The GOP doesn't want voters to blame them for the new surge in infections
"Apparently Republicans are beginning to realize that a Republican-led pandemic flare-up could be bad for Republicans." - Tom Nichols, Conservative Commentator
Republicans put politics aside to save lives
“Too many people want to politicize this issue. That's a big mistake: The vaccines developed under President Donald Trump are perfectly safe. ”- Editor, NY Post
The new wave of infection has pierced the right media bubble
“I think with all of the propaganda and political behavior, a lot of Republicans have convinced themselves that it really isn't that big a deal that they could just get away with a hands-free approach. But guess what? We learn the same lesson over and over, don't we folks? ... We could be done with COVID. COVID isn't done with us yet. ”- Chris Hayes, MSNBC
The reasoning doesn't matter if the end result is saving lives
“It excites some Americans to hear Sean Hannity, Mitch McConnell, Ron DeSantis and others belatedly and seemingly in unison call out for the Americans to be vaccinated. ... Instead, we greet these prominent Republicans and Conservative commentators in the Pro-Vax camp with the sincere hope that they will continue to speak and that the message will reach millions. ”- Editor, New York Daily News
Negative media coverage harmed the GOP
“The Republican elites didn't suddenly grow hearts. It's just much harder to blame Biden for the ongoing pandemic when the press rightly blames Republicans. What we're seeing is probably just Republicans throwing the media off track, and not a move that, if anything, will do much to help get more shots in the gun. ”- Amanda Marcotte, Salon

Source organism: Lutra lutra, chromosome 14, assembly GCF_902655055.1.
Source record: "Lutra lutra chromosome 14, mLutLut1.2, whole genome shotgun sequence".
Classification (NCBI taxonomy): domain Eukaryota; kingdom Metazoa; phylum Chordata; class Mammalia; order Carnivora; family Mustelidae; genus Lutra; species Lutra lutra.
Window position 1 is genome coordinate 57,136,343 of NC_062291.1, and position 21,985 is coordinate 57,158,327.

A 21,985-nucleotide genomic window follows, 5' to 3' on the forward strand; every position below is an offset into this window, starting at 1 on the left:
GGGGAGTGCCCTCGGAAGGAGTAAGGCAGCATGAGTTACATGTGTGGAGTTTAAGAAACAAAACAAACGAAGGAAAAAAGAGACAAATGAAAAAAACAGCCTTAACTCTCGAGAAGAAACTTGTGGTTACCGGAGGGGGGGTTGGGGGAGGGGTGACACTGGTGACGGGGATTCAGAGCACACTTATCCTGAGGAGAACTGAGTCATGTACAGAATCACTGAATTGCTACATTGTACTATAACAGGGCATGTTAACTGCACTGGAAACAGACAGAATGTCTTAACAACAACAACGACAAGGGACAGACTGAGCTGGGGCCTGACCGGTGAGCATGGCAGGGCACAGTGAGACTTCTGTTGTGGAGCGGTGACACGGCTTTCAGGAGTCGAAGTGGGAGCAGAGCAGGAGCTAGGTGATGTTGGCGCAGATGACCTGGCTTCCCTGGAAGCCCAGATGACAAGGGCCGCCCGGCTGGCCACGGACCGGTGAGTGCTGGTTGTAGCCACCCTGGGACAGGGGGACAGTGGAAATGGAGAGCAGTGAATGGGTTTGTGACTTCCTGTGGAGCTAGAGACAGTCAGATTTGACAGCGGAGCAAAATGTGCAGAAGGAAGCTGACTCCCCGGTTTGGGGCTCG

Mainstream Republicans want to counter marginal conspirators within their party
"Immunization policies have changed and Democratic strategists see a thread running through the GOP's conspiracy theories, which include misinformation about the vaccines and Trump's lie that the last election was rigged." - Jonathan Allen, NBC News
GOP numbers are genuinely trying to promote the vaccine but the message is drowned out
"The glimmer of responsible behavior among elite Republicans is real, but they are overwhelmed by the indulgence of fear, resentment and conspiracy theories that literally cost lives every day." - Paul Waldman, Washington Post
Fox News is still fueling vaccine resistance in its coverage
“Amid all this vaccine skepticism and hostility, there were noises here and there from hosts (even Carlson) that could be interpreted as advocacy of vaccines. These bites don't reflect the network's broader coverage of the pandemic, but they do at least provide an excuse for Fox spokesmen to try to push back claims that its coverage was irresponsible and are good enough to convince casual Fox watchers that the network is panning it's panning. ”- Aaron Rupar, Vox
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Photo illustration: Yahoo News; Photos: Tom Williams / CQ-Roll Call, Inc via Getty Images, Nicholas Kamm / AFP via Getty Images, Getty Images